So, with that in mind and the voices of my esteemed co-presenters in my head, I put together a list of 4 potential measurement pitfalls that can kill your social media measurement program before the horses have left the stable:

1) Setting the wrong objectives.  This sounds silly, but often an activity or “client brief” will be mis-translated as an objective.  For example, “run a high-impact event” is an activity, but “increase consideration and share of voice among X audience” attending that event is an objective.  TEST: Can it be measured?  If the answer is no, it isn’t an objective.

2) Determine the meaningful (vs. diagnostic) KPIs before you begin:  Chances are, meaningful KPI’s will require measurement techniques beyond simple, spoon-fed social media metrics like likes and shares.  Take a walk through our Conversation Impact(TM) white paper to determine how to craft meaningful Reach, Preference, or Action KPIs.

3) Find where your audience is interacting on a relevant topic: Yes, Facebook has 800 million people and likely some of them are in your desired “audience” but they may not be on Facebook to discuss their mother’s prescriptions or whatever topic that you may have value to add.  The important second step to “going where the party” is already happening is not just determining where your audience is, but how they are using social media for different things – where do they share recipes vs. look for snowboot recommendations?  While they could light up for FB, Twitter, Flickr, etc it will be critical to understand the relevance of those platforms to their lives to put together a measurable strategy.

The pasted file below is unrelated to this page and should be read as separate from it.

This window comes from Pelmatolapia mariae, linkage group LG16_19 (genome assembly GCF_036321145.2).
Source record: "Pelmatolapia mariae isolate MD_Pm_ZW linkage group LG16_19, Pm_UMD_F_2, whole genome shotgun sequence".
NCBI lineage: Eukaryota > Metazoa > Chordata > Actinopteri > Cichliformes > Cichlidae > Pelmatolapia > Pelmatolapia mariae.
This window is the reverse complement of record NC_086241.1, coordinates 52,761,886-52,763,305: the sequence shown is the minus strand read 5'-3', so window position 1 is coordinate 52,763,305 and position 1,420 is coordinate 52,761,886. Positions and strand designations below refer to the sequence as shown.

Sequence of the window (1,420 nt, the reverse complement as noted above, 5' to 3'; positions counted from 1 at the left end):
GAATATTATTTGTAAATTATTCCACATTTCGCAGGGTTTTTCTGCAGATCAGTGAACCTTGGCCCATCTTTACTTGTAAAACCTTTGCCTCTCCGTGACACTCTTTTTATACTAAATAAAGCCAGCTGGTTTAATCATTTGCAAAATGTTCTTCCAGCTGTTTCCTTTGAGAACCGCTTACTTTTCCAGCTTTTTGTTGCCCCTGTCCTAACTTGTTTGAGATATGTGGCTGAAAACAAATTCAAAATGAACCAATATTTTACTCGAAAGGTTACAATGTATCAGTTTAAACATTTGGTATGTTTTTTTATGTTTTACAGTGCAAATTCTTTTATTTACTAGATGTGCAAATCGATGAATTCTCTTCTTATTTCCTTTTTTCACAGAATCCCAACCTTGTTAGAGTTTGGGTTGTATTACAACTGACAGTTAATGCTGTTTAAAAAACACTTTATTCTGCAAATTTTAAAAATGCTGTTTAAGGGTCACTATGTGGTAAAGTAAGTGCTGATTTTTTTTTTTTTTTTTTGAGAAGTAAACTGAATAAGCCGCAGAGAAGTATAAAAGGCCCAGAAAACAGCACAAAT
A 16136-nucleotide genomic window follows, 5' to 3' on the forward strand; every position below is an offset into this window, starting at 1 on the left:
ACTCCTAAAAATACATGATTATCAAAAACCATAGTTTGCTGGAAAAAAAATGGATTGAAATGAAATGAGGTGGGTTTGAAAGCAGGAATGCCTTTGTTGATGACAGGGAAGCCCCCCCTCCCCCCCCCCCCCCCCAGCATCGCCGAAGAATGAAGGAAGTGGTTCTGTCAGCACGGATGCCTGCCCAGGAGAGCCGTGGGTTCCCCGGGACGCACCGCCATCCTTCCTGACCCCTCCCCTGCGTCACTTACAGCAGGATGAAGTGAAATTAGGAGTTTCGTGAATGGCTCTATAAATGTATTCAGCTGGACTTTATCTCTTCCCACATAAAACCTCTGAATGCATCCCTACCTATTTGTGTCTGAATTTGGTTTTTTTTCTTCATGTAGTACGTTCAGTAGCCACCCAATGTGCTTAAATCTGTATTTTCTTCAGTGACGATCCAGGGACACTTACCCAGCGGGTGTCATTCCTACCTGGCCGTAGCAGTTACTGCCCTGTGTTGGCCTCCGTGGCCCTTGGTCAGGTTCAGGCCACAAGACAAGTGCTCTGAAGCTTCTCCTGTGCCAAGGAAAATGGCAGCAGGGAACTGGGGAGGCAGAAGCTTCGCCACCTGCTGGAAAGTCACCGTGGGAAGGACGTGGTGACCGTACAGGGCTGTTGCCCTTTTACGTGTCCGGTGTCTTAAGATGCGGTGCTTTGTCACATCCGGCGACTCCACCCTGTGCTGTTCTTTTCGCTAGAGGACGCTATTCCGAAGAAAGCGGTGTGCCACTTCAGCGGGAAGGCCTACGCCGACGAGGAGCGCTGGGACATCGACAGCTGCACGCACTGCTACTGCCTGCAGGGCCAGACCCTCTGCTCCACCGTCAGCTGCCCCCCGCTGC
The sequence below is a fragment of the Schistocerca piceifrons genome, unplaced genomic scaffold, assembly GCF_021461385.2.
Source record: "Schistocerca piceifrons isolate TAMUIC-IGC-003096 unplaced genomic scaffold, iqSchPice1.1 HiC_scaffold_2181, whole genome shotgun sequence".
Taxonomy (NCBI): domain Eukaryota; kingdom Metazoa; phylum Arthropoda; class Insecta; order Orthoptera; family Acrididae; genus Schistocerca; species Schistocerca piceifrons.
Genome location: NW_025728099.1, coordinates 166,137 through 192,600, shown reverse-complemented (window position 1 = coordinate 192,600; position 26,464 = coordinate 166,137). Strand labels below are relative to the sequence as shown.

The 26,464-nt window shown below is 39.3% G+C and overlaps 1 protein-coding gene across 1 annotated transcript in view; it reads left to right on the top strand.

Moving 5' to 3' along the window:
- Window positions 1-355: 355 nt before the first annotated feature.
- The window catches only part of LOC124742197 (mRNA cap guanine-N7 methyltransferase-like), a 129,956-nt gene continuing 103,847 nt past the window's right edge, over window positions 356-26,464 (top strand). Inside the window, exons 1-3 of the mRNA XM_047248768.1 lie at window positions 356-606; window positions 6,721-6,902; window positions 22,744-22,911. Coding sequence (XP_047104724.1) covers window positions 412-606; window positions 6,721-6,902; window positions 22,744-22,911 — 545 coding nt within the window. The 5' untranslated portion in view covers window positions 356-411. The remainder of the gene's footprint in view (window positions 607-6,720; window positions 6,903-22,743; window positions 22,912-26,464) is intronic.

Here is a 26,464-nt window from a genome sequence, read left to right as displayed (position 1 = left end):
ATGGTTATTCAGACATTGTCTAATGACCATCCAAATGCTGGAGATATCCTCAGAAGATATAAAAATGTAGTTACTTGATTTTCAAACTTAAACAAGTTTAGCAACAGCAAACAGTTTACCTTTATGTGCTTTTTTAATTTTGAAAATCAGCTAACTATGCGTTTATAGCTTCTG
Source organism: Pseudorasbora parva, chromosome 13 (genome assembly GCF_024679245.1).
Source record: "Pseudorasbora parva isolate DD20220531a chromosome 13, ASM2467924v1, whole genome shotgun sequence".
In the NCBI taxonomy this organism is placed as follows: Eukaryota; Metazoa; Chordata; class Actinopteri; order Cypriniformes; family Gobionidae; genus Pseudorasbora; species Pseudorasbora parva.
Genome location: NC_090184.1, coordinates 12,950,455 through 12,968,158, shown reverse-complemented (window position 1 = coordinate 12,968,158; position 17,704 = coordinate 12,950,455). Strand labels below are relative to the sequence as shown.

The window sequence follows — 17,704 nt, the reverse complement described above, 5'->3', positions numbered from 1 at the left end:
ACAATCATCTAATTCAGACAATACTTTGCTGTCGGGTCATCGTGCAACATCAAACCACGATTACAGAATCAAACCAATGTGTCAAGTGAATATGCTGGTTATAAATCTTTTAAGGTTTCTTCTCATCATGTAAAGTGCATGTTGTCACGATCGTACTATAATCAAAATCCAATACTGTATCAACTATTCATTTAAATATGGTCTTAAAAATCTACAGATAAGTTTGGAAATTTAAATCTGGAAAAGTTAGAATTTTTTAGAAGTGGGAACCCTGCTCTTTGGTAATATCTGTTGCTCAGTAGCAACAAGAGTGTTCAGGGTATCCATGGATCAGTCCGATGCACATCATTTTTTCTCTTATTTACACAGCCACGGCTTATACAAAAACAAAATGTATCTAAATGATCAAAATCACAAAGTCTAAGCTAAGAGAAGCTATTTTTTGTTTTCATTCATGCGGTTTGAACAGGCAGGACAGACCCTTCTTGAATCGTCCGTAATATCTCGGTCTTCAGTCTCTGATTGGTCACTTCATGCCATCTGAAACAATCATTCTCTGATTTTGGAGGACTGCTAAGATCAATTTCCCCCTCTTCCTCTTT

4) Plan to measure: If you put together a measurement plan after you’ve already begun, you have lost your chance at a baseline and being able to know the true impact of your efforts.  Ed Keller admitted that he often gets calls halfway through campaigns at which point, there are limitations on the types of measurements that can be taken.  The baseline is going to be the key to your “winning” metric such as “Increased purchase consideration by 45%”.  That is the type of metric that CEOs do care about and will keep your social media efforts on strategy and in budget in 2012.